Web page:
COVID-19 in Hungary: 1,541 new cases, 106 dead
There were 1,541 new cases in 24 hours, indicating that the pandemic is receding further in Hungary. However, it is now clear that the steep decline in the pandemic curve seen last week has ended and been replaced by a slower decrease. This may mean that the increased number of contacts in recent weeks is already influencing the curve, although not enough to flip it back to an increase. Based on waste water analysis, virus concentration in cities is no longer decreasing.
Meanwhile, the other shot-term indicator of the pandemic situation the positivity rate of tests, keep decreasing nicely and was just 8% yesterday. As the graph below shows, the declining trend is unbroken.
The number of coronavirus patients in hospital is currently 3,855, and 445 of them are on ventilator. Both numbers are declining, and the number of new cases indicates that the trend will hold in coming days as well.
There were 106 coronavirus-related fatalities in 24 hours, which means the total is now 28,403. The number of fatalities has been dropping.
As for vaccination, the number of first doses applied has slowed in recent days as vaccine uptake nears the number of registrations. So far, more than 4.8 million people have registered to be vaccinated, and 80% of them have already received at least one shot. The online appointment system currently offers dates for Sinopharm, AstraZeneca and Sputnik vaccines, the official government website said. Teachers, who received the first jabs in April, will get the second dose of the Pfizer vaccine today and tomorrow at hospital vaccination points.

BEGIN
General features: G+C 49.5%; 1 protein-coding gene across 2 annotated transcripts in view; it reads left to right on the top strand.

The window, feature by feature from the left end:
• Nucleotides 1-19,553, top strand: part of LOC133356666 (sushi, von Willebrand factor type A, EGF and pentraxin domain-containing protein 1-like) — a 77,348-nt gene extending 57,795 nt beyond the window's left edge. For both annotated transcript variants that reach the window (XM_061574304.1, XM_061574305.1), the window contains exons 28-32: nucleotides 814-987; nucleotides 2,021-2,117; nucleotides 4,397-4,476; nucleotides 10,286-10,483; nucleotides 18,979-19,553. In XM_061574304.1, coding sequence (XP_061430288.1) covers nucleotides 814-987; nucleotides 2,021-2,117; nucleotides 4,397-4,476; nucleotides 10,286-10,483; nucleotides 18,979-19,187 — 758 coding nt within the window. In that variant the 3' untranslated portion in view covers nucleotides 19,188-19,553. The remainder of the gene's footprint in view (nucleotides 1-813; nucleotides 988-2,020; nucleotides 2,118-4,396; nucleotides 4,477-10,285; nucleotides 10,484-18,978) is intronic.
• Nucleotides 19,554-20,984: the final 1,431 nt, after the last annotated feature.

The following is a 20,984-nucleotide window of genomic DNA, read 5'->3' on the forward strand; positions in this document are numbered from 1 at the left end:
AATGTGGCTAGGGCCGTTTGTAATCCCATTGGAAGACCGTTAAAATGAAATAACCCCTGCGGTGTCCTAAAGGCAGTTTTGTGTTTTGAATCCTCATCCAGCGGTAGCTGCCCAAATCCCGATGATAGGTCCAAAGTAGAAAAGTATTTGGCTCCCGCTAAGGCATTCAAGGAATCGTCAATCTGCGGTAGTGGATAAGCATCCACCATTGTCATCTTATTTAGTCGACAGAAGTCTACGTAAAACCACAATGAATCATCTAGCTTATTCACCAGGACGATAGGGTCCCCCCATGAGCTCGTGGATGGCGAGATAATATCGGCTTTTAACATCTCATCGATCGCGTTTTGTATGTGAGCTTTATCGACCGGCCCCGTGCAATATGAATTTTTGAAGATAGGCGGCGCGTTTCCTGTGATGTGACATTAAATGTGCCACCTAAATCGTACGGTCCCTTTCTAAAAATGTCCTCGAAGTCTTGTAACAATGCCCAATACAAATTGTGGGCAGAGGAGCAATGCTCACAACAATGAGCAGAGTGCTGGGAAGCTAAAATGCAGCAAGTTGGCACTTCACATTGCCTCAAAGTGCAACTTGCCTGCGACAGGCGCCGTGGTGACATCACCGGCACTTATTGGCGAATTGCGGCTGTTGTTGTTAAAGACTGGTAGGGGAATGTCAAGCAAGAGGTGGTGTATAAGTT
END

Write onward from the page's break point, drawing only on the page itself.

Overall, the latest pandemic data suggest that the spread of the virus is slowing, but the big question of coming weeks will be how the number of new cases develops. The coronavirus is still spreading in Hungary, and its rate could be increased by increased contact numbers but decreased by higher vaccination coverage and warmer weather.
Here's a few more charts about the correlation between testing, active cases, people in hospital and the number of recovered patients.
Cover photo: Getty Images